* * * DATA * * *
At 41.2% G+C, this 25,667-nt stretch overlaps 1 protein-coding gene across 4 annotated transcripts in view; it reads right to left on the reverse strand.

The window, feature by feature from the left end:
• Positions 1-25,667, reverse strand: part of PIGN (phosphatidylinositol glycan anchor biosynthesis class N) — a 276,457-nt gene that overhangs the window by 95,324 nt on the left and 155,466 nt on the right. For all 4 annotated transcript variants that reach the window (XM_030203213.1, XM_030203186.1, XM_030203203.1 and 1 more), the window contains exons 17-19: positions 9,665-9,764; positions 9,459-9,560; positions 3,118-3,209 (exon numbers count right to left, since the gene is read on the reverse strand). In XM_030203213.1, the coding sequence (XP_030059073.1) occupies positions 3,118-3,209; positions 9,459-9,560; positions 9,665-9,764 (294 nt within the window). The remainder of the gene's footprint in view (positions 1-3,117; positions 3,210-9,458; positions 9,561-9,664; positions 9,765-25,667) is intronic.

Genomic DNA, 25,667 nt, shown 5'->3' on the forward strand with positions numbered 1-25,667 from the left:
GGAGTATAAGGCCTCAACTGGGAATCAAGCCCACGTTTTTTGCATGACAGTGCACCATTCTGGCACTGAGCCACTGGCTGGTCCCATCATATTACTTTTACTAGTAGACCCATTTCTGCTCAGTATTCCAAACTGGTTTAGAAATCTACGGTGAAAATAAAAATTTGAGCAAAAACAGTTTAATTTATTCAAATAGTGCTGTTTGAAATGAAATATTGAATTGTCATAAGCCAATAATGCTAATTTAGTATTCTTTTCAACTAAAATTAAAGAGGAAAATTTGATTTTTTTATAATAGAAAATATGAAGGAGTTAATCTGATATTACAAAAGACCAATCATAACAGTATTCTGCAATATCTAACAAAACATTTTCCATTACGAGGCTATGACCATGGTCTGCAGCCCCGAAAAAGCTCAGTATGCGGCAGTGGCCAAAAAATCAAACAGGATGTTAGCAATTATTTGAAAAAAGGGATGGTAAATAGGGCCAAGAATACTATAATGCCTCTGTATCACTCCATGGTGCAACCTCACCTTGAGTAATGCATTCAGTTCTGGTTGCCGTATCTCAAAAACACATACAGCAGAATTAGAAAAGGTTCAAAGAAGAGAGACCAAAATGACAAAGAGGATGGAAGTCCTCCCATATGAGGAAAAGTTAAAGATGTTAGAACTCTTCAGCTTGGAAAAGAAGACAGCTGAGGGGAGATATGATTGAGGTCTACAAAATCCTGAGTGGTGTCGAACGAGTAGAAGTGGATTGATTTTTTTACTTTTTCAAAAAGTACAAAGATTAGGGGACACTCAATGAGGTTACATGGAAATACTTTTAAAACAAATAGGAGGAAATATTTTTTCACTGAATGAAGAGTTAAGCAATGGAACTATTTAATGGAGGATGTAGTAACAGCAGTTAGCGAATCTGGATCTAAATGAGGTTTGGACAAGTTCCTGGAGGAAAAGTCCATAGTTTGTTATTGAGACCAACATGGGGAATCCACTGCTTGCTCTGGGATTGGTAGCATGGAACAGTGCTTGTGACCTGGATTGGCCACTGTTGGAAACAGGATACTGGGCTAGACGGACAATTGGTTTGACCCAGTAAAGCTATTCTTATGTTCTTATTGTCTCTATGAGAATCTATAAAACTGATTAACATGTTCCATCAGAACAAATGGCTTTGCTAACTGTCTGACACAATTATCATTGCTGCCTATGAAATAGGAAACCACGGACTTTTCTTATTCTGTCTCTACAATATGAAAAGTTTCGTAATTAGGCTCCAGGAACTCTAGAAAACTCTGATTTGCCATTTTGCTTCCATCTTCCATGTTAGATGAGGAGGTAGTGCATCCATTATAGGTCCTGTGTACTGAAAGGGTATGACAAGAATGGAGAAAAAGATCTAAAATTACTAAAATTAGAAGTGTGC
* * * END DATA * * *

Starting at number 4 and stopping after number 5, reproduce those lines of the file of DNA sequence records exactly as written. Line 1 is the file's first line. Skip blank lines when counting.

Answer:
Genomic DNA, 25,667 nt, shown 5'->3' on the forward strand with positions numbered 1-25,667 from the left:
GGAGTATAAGGCCTCAACTGGGAATCAAGCCCACGTTTTTTGCATGACAGTGCACCATTCTGGCACTGAGCCACTGGCTGGTCCCATCATATTACTTTTACTAGTAGACCCATTTCTGCTCAGTATTCCAAACTGGTTTAGAAATCTACGGTGAAAATAAAAATTTGAGCAAAAACAGTTTAATTTATTCAAATAGTGCTGTTTGAAATGAAATATTGAATTGTCATAAGCCAATAATGCTAATTTAGTATTCTTTTCAACTAAAATTAAAGAGGAAAATTTGATTTTTTTATAATAGAAAATATGAAGGAGTTAATCTGATATTACAAAAGACCAATCATAACAGTATTCTGCAATATCTAACAAAACATTTTCCATTACGAGGCTATGACCATGGTCTGCAGCCCCGAAAAAGCTCAGTATGCGGCAGTGGCCAAAAAATCAAACAGGATGTTAGCAATTATTTGAAAAAAGGGATGGTAAATAGGGCCAAGAATACTATAATGCCTCTGTATCACTCCATGGTGCAACCTCACCTTGAGTAATGCATTCAGTTCTGGTTGCCGTATCTCAAAAACACATACAGCAGAATTAGAAAAGGTTCAAAGAAGAGAGACCAAAATGACAAAGAGGATGGAAGTCCTCCCATATGAGGAAAAGTTAAAGATGTTAGAACTCTTCAGCTTGGAAAAGAAGACAGCTGAGGGGAGATATGATTGAGGTCTACAAAATCCTGAGTGGTGTCGAACGAGTAGAAGTGGATTGATTTTTTTACTTTTTCAAAAAGTACAAAGATTAGGGGACACTCAATGAGGTTACATGGAAATACTTTTAAAACAAATAGGAGGAAATATTTTTTCACTGAATGAAGAGTTAAGCAATGGAACTATTTAATGGAGGATGTAGTAACAGCAGTTAGCGAATCTGGATCTAAATGAGGTTTGGACAAGTTCCTGGAGGAAAAGTCCATAGTTTGTTATTGAGACCAACATGGGGAATCCACTGCTTGCTCTGGGATTGGTAGCATGGAACAGTGCTTGTGACCTGGATTGGCCACTGTTGGAAACAGGATACTGGGCTAGACGGACAATTGGTTTGACCCAGTAAAGCTATTCTTATGTTCTTATTGTCTCTATGAGAATCTATAAAACTGATTAACATGTTCCATCAGAACAAATGGCTTTGCTAACTGTCTGACACAATTATCATTGCTGCCTATGAAATAGGAAACCACGGACTTTTCTTATTCTGTCTCTACAATATGAAAAGTTTCGTAATTAGGCTCCAGGAACTCTAGAAAACTCTGATTTGCCATTTTGCTTCCATCTTCCATGTTAGATGAGGAGGTAGTGCATCCATTATAGGTCCTGTGTACTGAAAGGGTATGACAAGAATGGAGAAAAAGATCTAAAATTACTAAAATTAGAAGTGTGC